According to ancient Taoist practices and Traditional Chinese Medicine (TCM), the human body possesses three energy centers for transformation known as the three Dantians:
1 – Upper Dantian
Located in the forehead slightly above the eyebrows. (This is similar to the third eye chakra in the yogic tradition)
2- Middle Dantian
Located in the center of the chest near the heart. (This is similar to the heart chakra in the yogic tradition)
3- Lower Dantian
Located in the lower belly. (This is similar to the sacral chakra in the yogic tradition)
The term Dantian (aka Tan Tien) translates to the “elixir field,” or “sea of qi.”
These concentrated energy fields run along the center of the body and are like reservoirs of qi (chi) that store energy (vital force/life energy).
This is a similar concept to the Yogic Philosophy Chakra system, except that chakras are spinning energetic vortices, and the Dantien is more like a holding receptacle of energy.
This is also similar to the Japanese medicine and martial arts concept of ‘Hara,’ the energy field located in the same region as the lower dan tian.)
These three fields impact the whole body and are an important focal point in tai chi (aka t’ai chi ch’uan) and qigong exercises as a way to create more qi flow (vital energy) throughout the entire body.
When these receptacles are abundant and full you experience an abundance of physical, emotional, and mental health.
When there is a blockage or low energy then you’ll experience the opposite.
The Lower Dantien:
The lower dantian is particularly important, as it is thought to be the first and original source of Qi energy, (in Chinese martial arts it is considered the center for power.)
The other two dantian can’t be felt unless sufficient energy has been accumulated in the lower dantian. (96)
This is not a coincidence.
The goal here is to build our energy in these reservoirs so that we create mental, emotional, and physiological (dynamic) balance.
We start first by becoming aware of our dantian (and in particular the lower one) and learning to “establish a connection” with it by sensing our own internal body.
Professor Jerry Alan Johnson, PhD. is an internationally recognized Qigong practice Grand Master and a TCM doctor.
He explains the importance of cultivating awareness of our lower dantian:
“In addition to being the center of physical strength and the source of stamina, the Lower Dantian is also considered the “house” of physical (kinesthetic) feeling, communication, and awareness.
Kinesthetic communication is the level of awareness referred to as “the intuition of the physical body,” and is stimulated by particular aspects of the subconscious.
The subconscious mind picks up many signals from the environment that are not processed by the logical mind.
The subconscious mind may react to these signals with spontaneous body movements, or with subtle but powerful emotional responses sometimes referred to as “gut feelings.”
Often, the feelings experienced in the Lower Dantian are very subtle.
For this reason, Chi Kung (Qigong) doctors are trained to establish a heightened degree of awareness of their own body, and are thus able to pick up subtle variations and energetic shifts within themselves and others…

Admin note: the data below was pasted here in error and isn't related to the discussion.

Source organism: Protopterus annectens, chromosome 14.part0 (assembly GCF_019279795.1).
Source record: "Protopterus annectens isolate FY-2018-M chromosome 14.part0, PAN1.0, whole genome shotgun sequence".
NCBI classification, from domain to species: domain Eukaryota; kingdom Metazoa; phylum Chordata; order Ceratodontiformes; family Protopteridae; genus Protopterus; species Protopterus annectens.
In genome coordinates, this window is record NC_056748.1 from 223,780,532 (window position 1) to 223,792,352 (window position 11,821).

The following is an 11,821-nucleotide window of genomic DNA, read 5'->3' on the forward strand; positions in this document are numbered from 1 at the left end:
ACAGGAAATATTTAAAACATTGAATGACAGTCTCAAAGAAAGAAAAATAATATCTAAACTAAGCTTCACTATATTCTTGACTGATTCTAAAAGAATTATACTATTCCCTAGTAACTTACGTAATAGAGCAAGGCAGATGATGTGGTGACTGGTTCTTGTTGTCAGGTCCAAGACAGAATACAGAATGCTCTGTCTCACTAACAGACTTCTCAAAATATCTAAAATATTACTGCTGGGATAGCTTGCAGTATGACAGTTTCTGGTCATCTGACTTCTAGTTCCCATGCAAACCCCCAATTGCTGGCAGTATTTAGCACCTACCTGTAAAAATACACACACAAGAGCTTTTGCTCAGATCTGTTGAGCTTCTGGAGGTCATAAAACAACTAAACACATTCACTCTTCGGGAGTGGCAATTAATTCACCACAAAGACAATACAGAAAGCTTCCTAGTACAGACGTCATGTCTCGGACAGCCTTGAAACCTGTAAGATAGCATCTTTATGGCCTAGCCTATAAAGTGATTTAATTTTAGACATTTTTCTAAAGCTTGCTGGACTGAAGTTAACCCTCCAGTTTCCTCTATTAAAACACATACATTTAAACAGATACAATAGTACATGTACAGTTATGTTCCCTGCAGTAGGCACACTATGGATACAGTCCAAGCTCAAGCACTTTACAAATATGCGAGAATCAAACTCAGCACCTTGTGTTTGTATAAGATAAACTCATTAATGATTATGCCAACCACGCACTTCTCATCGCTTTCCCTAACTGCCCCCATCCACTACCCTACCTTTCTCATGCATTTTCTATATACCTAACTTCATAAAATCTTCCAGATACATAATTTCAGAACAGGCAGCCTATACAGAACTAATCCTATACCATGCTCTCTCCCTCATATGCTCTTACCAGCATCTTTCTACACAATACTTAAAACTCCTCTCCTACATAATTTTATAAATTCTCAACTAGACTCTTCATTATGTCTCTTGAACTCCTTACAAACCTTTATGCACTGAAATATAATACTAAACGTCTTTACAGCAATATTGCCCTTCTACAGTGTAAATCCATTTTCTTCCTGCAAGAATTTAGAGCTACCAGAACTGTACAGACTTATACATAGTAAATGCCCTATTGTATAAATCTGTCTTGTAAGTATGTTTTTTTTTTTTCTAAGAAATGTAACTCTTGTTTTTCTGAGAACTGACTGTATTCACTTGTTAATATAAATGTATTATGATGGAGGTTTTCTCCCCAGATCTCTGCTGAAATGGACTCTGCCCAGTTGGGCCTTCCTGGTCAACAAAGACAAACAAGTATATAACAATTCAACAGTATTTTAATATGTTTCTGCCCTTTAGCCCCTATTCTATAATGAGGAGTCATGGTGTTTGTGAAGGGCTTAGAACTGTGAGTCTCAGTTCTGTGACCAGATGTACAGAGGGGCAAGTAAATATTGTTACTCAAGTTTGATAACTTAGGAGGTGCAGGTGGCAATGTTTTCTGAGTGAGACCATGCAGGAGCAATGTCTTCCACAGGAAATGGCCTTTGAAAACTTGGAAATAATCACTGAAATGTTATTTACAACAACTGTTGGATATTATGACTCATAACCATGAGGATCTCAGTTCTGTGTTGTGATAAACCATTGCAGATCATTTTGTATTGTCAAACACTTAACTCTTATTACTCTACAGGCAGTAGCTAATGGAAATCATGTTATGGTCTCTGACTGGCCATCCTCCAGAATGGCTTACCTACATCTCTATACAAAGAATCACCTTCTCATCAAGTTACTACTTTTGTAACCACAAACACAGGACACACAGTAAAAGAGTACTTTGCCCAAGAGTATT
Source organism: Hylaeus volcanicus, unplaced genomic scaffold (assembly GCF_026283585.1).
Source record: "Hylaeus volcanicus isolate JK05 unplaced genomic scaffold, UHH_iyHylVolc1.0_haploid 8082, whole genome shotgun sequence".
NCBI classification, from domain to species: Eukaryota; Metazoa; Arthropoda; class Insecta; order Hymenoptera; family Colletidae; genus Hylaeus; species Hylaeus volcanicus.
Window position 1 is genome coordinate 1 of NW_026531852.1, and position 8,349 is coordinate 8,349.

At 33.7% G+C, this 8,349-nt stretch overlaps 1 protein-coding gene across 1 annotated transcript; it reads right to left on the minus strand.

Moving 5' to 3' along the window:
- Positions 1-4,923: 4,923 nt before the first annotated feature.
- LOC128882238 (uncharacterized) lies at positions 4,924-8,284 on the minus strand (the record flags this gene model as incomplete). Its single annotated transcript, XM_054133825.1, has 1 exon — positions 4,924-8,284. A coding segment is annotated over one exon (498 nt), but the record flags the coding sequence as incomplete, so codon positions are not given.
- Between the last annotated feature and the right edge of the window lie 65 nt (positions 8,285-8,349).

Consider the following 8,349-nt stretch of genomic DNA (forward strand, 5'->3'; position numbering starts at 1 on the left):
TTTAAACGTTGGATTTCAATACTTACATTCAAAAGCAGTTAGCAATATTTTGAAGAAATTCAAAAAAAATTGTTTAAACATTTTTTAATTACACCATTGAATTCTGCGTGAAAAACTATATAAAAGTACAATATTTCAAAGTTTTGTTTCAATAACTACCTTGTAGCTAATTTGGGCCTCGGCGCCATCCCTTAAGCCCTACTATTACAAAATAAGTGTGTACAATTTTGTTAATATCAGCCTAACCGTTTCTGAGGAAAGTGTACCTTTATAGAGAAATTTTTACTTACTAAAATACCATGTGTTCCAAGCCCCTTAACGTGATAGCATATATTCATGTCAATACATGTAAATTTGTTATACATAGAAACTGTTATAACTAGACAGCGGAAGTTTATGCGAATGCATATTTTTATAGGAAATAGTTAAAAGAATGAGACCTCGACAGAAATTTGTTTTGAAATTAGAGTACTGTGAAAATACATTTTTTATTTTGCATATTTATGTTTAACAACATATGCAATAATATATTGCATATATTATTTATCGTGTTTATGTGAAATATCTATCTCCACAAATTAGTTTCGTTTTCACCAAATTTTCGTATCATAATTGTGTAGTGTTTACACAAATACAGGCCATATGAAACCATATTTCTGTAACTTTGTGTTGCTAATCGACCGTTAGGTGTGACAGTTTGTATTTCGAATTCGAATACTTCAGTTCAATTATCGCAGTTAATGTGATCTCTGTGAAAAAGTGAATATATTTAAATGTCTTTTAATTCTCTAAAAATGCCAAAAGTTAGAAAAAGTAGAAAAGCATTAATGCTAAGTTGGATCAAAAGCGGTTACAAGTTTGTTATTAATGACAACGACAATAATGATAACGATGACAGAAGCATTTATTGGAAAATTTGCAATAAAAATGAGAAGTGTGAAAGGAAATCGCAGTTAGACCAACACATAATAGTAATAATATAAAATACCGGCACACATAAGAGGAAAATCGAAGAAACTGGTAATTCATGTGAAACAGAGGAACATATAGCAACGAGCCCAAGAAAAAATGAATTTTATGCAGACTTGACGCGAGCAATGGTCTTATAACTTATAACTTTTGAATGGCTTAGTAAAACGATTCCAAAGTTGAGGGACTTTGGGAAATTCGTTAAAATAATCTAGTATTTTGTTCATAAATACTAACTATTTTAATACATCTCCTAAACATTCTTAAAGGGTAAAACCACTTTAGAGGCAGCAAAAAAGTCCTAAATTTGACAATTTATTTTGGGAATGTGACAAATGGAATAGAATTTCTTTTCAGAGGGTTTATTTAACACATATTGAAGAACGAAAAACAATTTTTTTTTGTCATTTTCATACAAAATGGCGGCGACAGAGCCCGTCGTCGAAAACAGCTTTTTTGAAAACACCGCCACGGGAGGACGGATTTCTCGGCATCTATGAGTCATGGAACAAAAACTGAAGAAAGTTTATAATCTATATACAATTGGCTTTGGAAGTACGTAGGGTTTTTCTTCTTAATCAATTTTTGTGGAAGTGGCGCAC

Cultivating this ability requires the practice of paying attention to the physical body (training kinesthetic awareness).
A high level of awareness of the physical body, the surrounding environment, and the relationship between the two, is required in order to maximize kinesthetic communication.” (97)
In his book Internal Elixir Cultivation: The Nature of Daoist Meditation, author and Daoist scholar Robert James Coons links the lower dantian to our body’s autonomic nervous system (ANS) function, and suggests that by focusing on it, we can impact ANS function:
“Most importantly, the lower abdomen is considered to be the seat of dan in the body.
This area is not a specific one, but rather a general area that contains this elixir energy…
When considering modern science, it is quite accurate to say that the area around the lower abdomen is indeed extremely important to the overall function of the body and mind.
Not only does the area contain the majority of reproductive and digestive organs, but it also contains the majority of the sympathetic and parasympathetic nervous systems.
These two parts of the autonomous nervous system take care of functions such as “fight or flight,” rest, sexuality, healing, and many other important things.
They are also considered as not being consciously controllable by people, unlike the central nervous system, which to some extent can be felt and manipulated.
Daoists seem to have discovered that by simply focusing the mind and breathe on the area around the lower abdomen, they can indirectly assist the function of the autonomous nervous system and improve their health and longevity.” (98)
It’s no secret that properly performed breathing techniques can help to calm the nervous system and also improve digestive function and gut health.
You can begin practicing basic Dantian Breathing by following these steps:
1) Sit upright and comfortably
2) Close your eyes
3) Bring your attention to your breath. (Notice the ebb and flow of the inhales and exhales as they are without needing or wanting to change it.)
4) Now imagine a golden ball of warm energy in the form of a sphere in your lower dantian. (The area of the lower belly about 2-3 inches from your belly button.)
5) With each inhale envision the ball of light expanding and with each exhale envision the ball of light contracting.
6) Keep going and after a few rounds place your palms on your lower dantian and breathe with it. (Notice whatever sensations come up and slowly start to become acquainted with this energy center.)
(3) Coons, Robert. Internal Elixir Cultivation: The Nature of Daoist Meditation, 2015